quite close to the calculated value.
The second section of the 556 is wired as a monostable multivibrator and should have a quite short output
pulse. The formula for the pulse width of the monostable
section is PW = 1.1*R3*C3 = 110 µs. When the trigger
signal goes low, the 555 output immediately switches high
and the capacitor starts to charge. However, since the
trigger is low for longer than the calculated pulse width,
the capacitor does not charge completely. It only charges
to about 0.7V due to Q1 being on.
Picture 5 shows the results with and without Q1. A is
the triggering pulse from the astable; the actual triggering
edge is off the screen to the left. B is the voltage across
C3 when the transistor is in place.
You can see that the capacitor voltage is clamped at
about 0.7V until the triggering signal goes high, at which
time the capacitor is allowed to complete its charging. The
capacitor charges only to the threshold voltage, which
then enables the internal discharge circuit.
C shows the capacitor voltage with Q1 removed. It
charges to the power supply voltage since the
discharge circuit is disabled, as long as the trigger is
low. The slope of the discharge is due to the finite
amount of current the discharge circuit can pull
from the capacitor. Using the formula cv=it, the
current calculates to about 14 ma: .01 µF 5V/3.55
µs. The only difference between having the
transistor in the circuit vs. out of the circuit is that
with the transistor, the output pulse is about 97 µs
wider that without it. This is somewhat shorter than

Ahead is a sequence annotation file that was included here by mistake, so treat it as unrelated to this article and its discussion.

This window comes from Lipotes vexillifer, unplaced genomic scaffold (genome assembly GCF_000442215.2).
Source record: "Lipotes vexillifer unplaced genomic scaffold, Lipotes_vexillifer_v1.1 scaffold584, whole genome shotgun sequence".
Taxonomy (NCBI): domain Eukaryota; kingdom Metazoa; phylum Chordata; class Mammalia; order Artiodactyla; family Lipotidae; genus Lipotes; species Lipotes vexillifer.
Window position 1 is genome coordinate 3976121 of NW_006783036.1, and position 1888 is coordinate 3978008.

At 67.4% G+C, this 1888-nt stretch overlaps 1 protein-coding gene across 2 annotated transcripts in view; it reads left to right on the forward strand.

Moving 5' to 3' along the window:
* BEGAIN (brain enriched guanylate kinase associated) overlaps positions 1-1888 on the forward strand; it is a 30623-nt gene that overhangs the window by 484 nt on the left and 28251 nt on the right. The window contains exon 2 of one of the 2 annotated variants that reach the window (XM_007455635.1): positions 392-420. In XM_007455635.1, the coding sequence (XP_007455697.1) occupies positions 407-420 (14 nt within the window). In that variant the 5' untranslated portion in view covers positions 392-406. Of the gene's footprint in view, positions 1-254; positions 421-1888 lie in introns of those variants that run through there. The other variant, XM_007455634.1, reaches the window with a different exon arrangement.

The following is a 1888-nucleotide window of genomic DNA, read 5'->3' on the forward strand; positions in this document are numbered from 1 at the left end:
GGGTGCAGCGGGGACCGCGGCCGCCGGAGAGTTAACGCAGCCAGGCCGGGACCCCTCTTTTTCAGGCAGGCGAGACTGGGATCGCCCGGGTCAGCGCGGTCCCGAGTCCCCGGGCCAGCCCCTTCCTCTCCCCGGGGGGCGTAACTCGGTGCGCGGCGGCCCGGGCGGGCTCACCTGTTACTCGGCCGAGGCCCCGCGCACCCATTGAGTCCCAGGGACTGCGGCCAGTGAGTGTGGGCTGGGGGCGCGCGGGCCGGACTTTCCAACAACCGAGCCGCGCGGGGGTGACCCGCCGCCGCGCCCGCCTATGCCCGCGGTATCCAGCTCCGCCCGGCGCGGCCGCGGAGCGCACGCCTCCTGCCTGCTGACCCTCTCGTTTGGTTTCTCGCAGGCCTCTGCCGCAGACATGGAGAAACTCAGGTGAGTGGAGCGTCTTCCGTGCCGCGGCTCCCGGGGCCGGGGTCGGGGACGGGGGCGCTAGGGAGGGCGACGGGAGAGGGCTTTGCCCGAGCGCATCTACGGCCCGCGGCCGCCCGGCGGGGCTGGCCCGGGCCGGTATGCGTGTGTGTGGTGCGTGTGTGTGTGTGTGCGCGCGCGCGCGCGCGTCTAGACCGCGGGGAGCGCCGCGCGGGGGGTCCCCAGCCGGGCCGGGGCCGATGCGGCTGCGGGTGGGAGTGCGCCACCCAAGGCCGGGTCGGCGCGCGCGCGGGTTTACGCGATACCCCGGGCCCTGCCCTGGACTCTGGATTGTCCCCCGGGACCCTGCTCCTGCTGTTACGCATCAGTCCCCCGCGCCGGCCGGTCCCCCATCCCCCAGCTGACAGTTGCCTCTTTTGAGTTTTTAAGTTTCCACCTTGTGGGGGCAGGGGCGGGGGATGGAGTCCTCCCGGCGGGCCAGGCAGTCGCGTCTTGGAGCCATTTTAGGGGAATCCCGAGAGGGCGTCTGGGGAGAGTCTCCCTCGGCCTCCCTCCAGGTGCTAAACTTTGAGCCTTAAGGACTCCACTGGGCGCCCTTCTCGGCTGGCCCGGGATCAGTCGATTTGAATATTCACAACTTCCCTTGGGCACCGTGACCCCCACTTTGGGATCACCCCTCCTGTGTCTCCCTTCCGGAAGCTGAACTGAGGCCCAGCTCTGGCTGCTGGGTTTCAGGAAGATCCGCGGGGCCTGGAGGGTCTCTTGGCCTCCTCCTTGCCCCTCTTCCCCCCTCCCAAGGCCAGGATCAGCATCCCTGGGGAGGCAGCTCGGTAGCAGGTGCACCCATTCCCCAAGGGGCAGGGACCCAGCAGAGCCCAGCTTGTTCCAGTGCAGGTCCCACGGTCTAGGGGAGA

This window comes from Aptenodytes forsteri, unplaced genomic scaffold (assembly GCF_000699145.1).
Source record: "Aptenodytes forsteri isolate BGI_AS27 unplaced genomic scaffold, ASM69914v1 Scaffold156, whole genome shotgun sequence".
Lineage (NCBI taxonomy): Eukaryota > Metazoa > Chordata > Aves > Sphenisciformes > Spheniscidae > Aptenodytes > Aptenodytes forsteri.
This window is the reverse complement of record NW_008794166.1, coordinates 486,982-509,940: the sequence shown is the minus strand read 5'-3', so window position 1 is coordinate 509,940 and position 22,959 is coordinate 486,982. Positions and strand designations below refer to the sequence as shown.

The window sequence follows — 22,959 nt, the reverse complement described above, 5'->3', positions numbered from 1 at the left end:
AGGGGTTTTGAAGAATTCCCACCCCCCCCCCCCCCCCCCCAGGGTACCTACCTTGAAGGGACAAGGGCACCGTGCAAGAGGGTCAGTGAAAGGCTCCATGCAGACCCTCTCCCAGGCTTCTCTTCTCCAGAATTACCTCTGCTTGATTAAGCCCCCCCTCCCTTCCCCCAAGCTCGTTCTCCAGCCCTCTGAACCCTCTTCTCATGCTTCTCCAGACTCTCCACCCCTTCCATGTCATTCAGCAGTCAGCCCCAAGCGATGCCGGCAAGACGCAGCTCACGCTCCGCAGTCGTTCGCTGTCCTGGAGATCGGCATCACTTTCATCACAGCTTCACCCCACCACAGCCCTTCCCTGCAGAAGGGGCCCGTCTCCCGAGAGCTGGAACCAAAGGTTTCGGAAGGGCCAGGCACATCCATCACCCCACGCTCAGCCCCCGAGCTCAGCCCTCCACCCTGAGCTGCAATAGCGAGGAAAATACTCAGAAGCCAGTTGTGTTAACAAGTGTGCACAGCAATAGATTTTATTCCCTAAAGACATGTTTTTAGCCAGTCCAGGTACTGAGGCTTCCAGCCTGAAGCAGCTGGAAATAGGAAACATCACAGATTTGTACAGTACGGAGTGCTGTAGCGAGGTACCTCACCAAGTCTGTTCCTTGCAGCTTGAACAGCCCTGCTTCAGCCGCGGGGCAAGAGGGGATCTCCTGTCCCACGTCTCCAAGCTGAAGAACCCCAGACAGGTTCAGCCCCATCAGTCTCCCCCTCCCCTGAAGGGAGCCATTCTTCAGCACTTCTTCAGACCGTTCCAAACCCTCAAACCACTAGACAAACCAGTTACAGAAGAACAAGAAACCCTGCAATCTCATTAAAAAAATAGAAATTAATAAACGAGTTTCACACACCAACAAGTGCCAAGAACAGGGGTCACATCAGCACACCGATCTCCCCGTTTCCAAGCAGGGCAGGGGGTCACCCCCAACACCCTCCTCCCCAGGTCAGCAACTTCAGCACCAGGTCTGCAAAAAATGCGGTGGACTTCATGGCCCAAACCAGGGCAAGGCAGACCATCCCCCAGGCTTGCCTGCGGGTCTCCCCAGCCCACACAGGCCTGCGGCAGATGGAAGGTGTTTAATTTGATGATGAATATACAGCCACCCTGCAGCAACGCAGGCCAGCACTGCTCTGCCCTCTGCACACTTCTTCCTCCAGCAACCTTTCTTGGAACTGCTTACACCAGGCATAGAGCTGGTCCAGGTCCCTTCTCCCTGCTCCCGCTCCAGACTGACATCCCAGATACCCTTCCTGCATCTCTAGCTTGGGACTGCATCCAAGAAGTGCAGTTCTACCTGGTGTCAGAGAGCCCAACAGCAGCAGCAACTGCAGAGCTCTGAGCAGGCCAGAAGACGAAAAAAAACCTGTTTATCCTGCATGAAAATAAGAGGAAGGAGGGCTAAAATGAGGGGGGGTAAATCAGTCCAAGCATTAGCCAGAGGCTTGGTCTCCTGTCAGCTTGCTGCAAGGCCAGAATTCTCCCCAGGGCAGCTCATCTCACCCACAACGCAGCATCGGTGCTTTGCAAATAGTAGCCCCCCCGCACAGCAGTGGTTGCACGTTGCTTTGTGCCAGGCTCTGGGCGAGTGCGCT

the 110 µs calculated previously due to the
capacitor starting from .7V rather than 0.
Since the output pulse width on pin 9 is
basically the same as the trigger pulse from pin 5 —
except that it’s inverted — the same effect can be
achieved with a 555 using the same timing
components as Section 1 of the 556 by connecting
the piezo element between the output and Vcc. If
you use the circuit as a warning device, you can use the
Reset input to enable and disable the oscillator.
To use the PIC
replacement, you can work
the circuit shown in
Schematic 7. The
schematic shows Range 3
(1 ms to 1 sec) and mode
5 which are probably the
best for this application.
You can adjust R6 to give
you the desired tone/chirp
duration, and R5 to set the
repetition rate/period. If
you use mode 4, then R5
would adjust the time
Mims Circuit 18
Circuit 18 in the Mims book (Schematic 8) — called a
February 2018 41
SCHEMATIC 6. 556 chirp generator.
SCHEMATIC 7. PIC 555
PICTURE 5. 556 chirp generator capacitor charge and